Saturday, November 17, 2007

Free for All: Oddballs, Geeks, and Gangstas in the Public Library

Don Borchert's book, Free for All: Oddballs, Geeks, and Gangstas in the Public Library, might have a limited audience, but it's limited to anyone who ever worked in a public library. Buy it for your co-workers. Give it to grad students planning to get a Library Science degree. You might even want to buy it for governing bodies who think public libraries are nice, quiet places where nothing ever happens. Borchert tells the truth about the reality of public libraries.

Borchert introduces library staff as "invariably professional, courteous and unobtrusive." They're almost always educated in "Library Science, a degree as arcane as alchemy or predicting the future by reading the entrails of a recently slaughtered lamb." Yet, on a daily basis, the library staff deals with hiring decisions that went wrong, unruly kids, gang wars, drunks and drug dealers, and racial problems. At the same time, they have regular patrons who enjoy the books and computers. There's the pleasure of a group of third graders and children getting their first library card, storytimes, the volunteers and patrons who share their pleasure in the library. Anyone who has worked in a library for any length of time will nod with recognition at the stories of the large number of keys in the library, and the acknowledgement of the hard work of the pages.

Free for All captures all of the highs and lows, frustrations and joys of working in a public library. Don Borchert has written the story that everyone in libraries knew should be told. We've all said, "We ought to write a book. No one would believe what really happens in a library." Borchert just let the cat out of the bag.

Free for All: Oddballs, Geeks, and Gangstas in the Public Library by Don Borchert. Virgin Books, ©2007, ISBN 9781905264124 (hardcover), 237p.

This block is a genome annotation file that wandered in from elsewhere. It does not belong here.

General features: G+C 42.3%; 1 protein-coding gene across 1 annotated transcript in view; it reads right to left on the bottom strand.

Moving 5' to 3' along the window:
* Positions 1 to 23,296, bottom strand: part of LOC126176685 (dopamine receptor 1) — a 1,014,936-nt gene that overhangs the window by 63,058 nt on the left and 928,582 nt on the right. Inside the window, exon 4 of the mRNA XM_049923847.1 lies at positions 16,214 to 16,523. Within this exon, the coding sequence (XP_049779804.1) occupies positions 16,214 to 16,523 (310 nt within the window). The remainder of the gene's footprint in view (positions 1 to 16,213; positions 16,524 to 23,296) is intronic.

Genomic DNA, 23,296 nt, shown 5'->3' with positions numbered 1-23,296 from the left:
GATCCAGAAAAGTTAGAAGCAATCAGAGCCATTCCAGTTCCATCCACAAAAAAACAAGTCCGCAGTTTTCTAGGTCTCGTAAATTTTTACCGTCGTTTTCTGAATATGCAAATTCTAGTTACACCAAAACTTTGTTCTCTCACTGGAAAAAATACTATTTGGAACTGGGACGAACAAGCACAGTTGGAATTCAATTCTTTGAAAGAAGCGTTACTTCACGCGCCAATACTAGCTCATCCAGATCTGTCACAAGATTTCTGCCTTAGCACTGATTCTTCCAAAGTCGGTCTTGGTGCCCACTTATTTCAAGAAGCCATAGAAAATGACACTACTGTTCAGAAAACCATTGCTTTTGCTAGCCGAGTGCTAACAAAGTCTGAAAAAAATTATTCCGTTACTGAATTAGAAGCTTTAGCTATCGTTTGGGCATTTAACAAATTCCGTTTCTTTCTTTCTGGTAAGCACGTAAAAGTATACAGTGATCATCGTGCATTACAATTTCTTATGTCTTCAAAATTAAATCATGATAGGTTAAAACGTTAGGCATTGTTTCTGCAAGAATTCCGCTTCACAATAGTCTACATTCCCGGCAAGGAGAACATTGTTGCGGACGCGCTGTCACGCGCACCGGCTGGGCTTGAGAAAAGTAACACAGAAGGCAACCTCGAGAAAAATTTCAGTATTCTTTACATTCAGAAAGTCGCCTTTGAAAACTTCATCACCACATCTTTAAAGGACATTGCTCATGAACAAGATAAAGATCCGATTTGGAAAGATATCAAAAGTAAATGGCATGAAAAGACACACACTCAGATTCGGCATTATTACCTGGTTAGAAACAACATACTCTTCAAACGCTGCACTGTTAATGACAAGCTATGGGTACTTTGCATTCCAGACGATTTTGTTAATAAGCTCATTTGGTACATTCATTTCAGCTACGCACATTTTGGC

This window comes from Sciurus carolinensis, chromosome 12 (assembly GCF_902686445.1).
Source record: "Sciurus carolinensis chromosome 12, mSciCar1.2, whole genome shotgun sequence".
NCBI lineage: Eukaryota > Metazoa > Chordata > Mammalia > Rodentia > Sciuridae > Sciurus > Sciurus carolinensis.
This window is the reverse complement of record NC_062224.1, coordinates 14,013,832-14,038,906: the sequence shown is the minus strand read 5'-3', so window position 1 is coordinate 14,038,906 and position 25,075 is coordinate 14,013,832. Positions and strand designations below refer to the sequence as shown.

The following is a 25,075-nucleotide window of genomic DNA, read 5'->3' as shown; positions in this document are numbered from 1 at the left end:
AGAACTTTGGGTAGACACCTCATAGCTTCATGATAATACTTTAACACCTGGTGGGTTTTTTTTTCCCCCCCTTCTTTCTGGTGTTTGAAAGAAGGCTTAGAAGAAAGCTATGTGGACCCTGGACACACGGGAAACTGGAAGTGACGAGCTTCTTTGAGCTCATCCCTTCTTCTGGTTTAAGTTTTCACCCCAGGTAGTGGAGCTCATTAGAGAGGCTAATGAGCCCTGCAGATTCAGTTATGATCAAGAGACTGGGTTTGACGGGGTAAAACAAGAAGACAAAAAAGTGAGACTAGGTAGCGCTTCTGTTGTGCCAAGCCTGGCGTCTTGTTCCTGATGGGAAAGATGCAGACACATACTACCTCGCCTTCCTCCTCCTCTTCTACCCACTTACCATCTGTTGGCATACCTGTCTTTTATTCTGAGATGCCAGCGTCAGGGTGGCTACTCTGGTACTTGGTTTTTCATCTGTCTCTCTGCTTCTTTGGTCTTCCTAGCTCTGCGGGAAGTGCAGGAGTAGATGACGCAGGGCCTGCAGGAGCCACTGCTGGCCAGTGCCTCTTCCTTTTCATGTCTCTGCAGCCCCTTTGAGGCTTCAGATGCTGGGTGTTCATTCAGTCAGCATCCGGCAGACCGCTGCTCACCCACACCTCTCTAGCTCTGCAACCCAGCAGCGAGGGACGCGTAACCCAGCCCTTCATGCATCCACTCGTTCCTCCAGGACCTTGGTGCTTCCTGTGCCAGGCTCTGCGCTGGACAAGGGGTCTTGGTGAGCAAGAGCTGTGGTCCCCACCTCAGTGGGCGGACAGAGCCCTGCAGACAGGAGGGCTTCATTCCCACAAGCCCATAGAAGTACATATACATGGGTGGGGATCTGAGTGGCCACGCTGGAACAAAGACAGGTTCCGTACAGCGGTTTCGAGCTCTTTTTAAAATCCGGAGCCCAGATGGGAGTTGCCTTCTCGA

Kay said...

My, my, my. Sounds like one I need to get, read and nod my head at. Working in a library is never dull. You never know what will come up next and the pages are the hardest working people by far. It's a tough job. Thanks for sharing!

Lesa said...

Kay, I was very disappointed at a couple reviews I saw on B&N and Amazon who seemed upset that the author wasn't a librarian. All I can say is, for those who are snobs, and don't realize how much he's doing that is a "librarian's" job, they reinforce that image I've never agreed with. I have my MLS, and I'm proud of it. But, two of the best "librarians" I ever worked with, one in children's services, and one in reference, never had their MLS, and they were as good as, and better than many I've worked with with had the degree. I hope you enjoy the book as much as I did. For me, he painted an accurate portrait.

Maria said...

I will have to check it out. And then add my own little stories...because I do have some humdingers!!!! Libraries only Look Sedate!

I thought that snobbery over the MLS degree was just a local thing at my library! I didn't realize it was something all over. Now I feel better.

Lesa said...

No, Maria, I hate to say it's all over. So, to heck with the snobs.

It's a good book that will remind you of any public library you've worked in.

Kay said...